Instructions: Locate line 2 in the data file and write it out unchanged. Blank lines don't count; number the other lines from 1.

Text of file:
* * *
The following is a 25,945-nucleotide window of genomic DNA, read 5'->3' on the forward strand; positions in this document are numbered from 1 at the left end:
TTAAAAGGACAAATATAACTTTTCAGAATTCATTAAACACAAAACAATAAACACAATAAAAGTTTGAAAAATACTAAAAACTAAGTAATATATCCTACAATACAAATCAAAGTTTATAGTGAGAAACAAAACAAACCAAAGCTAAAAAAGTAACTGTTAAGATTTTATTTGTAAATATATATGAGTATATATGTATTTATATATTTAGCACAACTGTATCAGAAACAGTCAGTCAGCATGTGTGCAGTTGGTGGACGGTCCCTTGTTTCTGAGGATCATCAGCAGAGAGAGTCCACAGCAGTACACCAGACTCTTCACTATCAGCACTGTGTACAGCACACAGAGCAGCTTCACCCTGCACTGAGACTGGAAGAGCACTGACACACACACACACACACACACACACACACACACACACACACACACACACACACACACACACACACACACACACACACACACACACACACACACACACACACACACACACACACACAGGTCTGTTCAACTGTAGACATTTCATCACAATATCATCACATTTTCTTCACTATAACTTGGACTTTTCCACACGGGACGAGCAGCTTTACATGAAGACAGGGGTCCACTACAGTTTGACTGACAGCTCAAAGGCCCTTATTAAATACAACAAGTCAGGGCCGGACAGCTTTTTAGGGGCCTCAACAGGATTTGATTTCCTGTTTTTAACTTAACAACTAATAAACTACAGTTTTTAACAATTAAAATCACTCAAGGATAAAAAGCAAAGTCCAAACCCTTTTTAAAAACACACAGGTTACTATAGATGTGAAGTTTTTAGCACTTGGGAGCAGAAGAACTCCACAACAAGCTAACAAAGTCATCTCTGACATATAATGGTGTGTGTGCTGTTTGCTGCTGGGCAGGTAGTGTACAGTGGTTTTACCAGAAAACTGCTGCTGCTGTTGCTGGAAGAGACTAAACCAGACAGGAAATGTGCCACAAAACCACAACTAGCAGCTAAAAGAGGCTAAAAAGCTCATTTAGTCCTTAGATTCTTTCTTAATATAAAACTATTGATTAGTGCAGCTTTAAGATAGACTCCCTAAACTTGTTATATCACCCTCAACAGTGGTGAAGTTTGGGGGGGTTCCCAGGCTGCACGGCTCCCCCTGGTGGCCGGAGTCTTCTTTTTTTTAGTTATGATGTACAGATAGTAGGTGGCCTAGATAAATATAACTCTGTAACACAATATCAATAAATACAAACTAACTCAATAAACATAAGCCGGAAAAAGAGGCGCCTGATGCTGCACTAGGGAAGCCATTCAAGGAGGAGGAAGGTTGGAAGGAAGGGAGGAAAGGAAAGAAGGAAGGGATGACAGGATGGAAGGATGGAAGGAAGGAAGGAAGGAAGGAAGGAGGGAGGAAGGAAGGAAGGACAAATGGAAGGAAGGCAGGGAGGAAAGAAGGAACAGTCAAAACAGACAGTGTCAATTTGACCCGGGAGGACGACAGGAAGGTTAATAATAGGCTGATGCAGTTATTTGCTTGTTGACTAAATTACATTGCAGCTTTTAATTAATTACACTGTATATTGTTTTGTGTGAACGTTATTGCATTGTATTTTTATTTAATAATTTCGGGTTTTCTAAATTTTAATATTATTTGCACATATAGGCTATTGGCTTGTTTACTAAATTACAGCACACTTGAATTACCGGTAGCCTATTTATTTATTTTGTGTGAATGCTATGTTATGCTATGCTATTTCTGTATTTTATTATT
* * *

TTAAAAGGACAAATATAACTTTTCAGAATTCATTAAACACAAAACAATAAACACAATAAAAGTTTGAAAAATACTAAAAACTAAGTAATATATCCTACAATACAAATCAAAGTTTATAGTGAGAAACAAAACAAACCAAAGCTAAAAAAGTAACTGTTAAGATTTTATTTGTAAATATATATGAGTATATATGTATTTATATATTTAGCACAACTGTATCAGAAACAGTCAGTCAGCATGTGTGCAGTTGGTGGACGGTCCCTTGTTTCTGAGGATCATCAGCAGAGAGAGTCCACAGCAGTACACCAGACTCTTCACTATCAGCACTGTGTACAGCACACAGAGCAGCTTCACCCTGCACTGAGACTGGAAGAGCACTGACACACACACACACACACACACACACACACACACACACACACACACACACACACACACACACACACACACACACACACACACACACACACACACACACACACACACACACACACACAGGTCTGTTCAACTGTAGACATTTCATCACAATATCATCACATTTTCTTCACTATAACTTGGACTTTTCCACACGGGACGAGCAGCTTTACATGAAGACAGGGGTCCACTACAGTTTGACTGACAGCTCAAAGGCCCTTATTAAATACAACAAGTCAGGGCCGGACAGCTTTTTAGGGGCCTCAACAGGATTTGATTTCCTGTTTTTAACTTAACAACTAATAAACTACAGTTTTTAACAATTAAAATCACTCAAGGATAAAAAGCAAAGTCCAAACCCTTTTTAAAAACACACAGGTTACTATAGATGTGAAGTTTTTAGCACTTGGGAGCAGAAGAACTCCACAACAAGCTAACAAAGTCATCTCTGACATATAATGGTGTGTGTGCTGTTTGCTGCTGGGCAGGTAGTGTACAGTGGTTTTACCAGAAAACTGCTGCTGCTGTTGCTGGAAGAGACTAAACCAGACAGGAAATGTGCCACAAAACCACAACTAGCAGCTAAAAGAGGCTAAAAAGCTCATTTAGTCCTTAGATTCTTTCTTAATATAAAACTATTGATTAGTGCAGCTTTAAGATAGACTCCCTAAACTTGTTATATCACCCTCAACAGTGGTGAAGTTTGGGGGGGTTCCCAGGCTGCACGGCTCCCCCTGGTGGCCGGAGTCTTCTTTTTTTTAGTTATGATGTACAGATAGTAGGTGGCCTAGATAAATATAACTCTGTAACACAATATCAATAAATACAAACTAACTCAATAAACATAAGCCGGAAAAAGAGGCGCCTGATGCTGCACTAGGGAAGCCATTCAAGGAGGAGGAAGGTTGGAAGGAAGGGAGGAAAGGAAAGAAGGAAGGGATGACAGGATGGAAGGATGGAAGGAAGGAAGGAAGGAAGGAAGGAGGGAGGAAGGAAGGAAGGACAAATGGAAGGAAGGCAGGGAGGAAAGAAGGAACAGTCAAAACAGACAGTGTCAATTTGACCCGGGAGGACGACAGGAAGGTTAATAATAGGCTGATGCAGTTATTTGCTTGTTGACTAAATTACATTGCAGCTTTTAATTAATTACACTGTATATTGTTTTGTGTGAACGTTATTGCATTGTATTTTTATTTAATAATTTCGGGTTTTCTAAATTTTAATATTATTTGCACATATAGGCTATTGGCTTGTTTACTAAATTACAGCACACTTGAATTACCGGTAGCCTATTTATTTATTTTGTGTGAATGCTATGTTATGCTATGCTATTTCTGTATTTTATTATT